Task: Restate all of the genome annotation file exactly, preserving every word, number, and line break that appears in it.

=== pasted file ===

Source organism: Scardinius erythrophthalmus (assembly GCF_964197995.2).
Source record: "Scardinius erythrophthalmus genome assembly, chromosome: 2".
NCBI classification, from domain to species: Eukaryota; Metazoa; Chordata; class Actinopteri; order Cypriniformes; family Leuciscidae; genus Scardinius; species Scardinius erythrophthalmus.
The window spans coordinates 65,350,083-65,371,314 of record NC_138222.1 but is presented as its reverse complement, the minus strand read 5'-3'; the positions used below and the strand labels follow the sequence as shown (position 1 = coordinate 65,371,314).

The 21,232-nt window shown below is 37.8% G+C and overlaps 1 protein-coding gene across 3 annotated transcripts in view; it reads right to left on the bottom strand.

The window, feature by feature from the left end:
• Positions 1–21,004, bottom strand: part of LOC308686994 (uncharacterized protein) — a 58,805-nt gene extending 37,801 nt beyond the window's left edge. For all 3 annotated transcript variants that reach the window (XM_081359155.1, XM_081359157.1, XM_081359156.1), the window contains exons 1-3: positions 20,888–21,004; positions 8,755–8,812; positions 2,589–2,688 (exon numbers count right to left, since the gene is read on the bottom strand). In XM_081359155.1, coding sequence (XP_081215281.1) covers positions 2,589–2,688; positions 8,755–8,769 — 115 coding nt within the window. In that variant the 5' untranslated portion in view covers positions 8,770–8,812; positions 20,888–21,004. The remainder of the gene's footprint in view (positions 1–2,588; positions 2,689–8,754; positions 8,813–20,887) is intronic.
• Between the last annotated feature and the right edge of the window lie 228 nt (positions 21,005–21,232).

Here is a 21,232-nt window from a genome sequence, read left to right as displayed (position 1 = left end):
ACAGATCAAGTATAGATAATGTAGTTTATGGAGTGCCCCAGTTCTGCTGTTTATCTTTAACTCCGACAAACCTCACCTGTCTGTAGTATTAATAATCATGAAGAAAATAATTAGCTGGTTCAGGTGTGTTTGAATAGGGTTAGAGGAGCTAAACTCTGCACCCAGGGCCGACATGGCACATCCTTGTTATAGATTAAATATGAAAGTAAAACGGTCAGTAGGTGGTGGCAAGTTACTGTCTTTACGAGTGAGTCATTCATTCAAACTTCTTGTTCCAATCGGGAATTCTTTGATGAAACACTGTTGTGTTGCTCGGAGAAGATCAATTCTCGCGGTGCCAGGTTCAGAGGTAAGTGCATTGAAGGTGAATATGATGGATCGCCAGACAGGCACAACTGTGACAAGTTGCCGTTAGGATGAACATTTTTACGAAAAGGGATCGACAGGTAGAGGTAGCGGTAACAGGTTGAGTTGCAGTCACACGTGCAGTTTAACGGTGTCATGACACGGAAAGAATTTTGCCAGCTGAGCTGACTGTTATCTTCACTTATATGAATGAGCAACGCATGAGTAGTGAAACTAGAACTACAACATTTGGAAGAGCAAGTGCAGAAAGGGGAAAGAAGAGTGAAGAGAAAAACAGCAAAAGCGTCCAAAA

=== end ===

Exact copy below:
Source organism: Scardinius erythrophthalmus (assembly GCF_964197995.2).
Source record: "Scardinius erythrophthalmus genome assembly, chromosome: 2".
NCBI classification, from domain to species: Eukaryota; Metazoa; Chordata; class Actinopteri; order Cypriniformes; family Leuciscidae; genus Scardinius; species Scardinius erythrophthalmus.
The window spans coordinates 65,350,083-65,371,314 of record NC_138222.1 but is presented as its reverse complement, the minus strand read 5'-3'; the positions used below and the strand labels follow the sequence as shown (position 1 = coordinate 65,371,314).

The 21,232-nt window shown below is 37.8% G+C and overlaps 1 protein-coding gene across 3 annotated transcripts in view; it reads right to left on the bottom strand.

The window, feature by feature from the left end:
• Positions 1–21,004, bottom strand: part of LOC308686994 (uncharacterized protein) — a 58,805-nt gene extending 37,801 nt beyond the window's left edge. For all 3 annotated transcript variants that reach the window (XM_081359155.1, XM_081359157.1, XM_081359156.1), the window contains exons 1-3: positions 20,888–21,004; positions 8,755–8,812; positions 2,589–2,688 (exon numbers count right to left, since the gene is read on the bottom strand). In XM_081359155.1, coding sequence (XP_081215281.1) covers positions 2,589–2,688; positions 8,755–8,769 — 115 coding nt within the window. In that variant the 5' untranslated portion in view covers positions 8,770–8,812; positions 20,888–21,004. The remainder of the gene's footprint in view (positions 1–2,588; positions 2,689–8,754; positions 8,813–20,887) is intronic.
• Between the last annotated feature and the right edge of the window lie 228 nt (positions 21,005–21,232).

Here is a 21,232-nt window from a genome sequence, read left to right as displayed (position 1 = left end):
ACAGATCAAGTATAGATAATGTAGTTTATGGAGTGCCCCAGTTCTGCTGTTTATCTTTAACTCCGACAAACCTCACCTGTCTGTAGTATTAATAATCATGAAGAAAATAATTAGCTGGTTCAGGTGTGTTTGAATAGGGTTAGAGGAGCTAAACTCTGCACCCAGGGCCGACATGGCACATCCTTGTTATAGATTAAATATGAAAGTAAAACGGTCAGTAGGTGGTGGCAAGTTACTGTCTTTACGAGTGAGTCATTCATTCAAACTTCTTGTTCCAATCGGGAATTCTTTGATGAAACACTGTTGTGTTGCTCGGAGAAGATCAATTCTCGCGGTGCCAGGTTCAGAGGTAAGTGCATTGAAGGTGAATATGATGGATCGCCAGACAGGCACAACTGTGACAAGTTGCCGTTAGGATGAACATTTTTACGAAAAGGGATCGACAGGTAGAGGTAGCGGTAACAGGTTGAGTTGCAGTCACACGTGCAGTTTAACGGTGTCATGACACGGAAAGAATTTTGCCAGCTGAGCTGACTGTTATCTTCACTTATATGAATGAGCAACGCATGAGTAGTGAAACTAGAACTACAACATTTGGAAGAGCAAGTGCAGAAAGGGGAAAGAAGAGTGAAGAGAAAAACAGCAAAAGCGTCCAAAA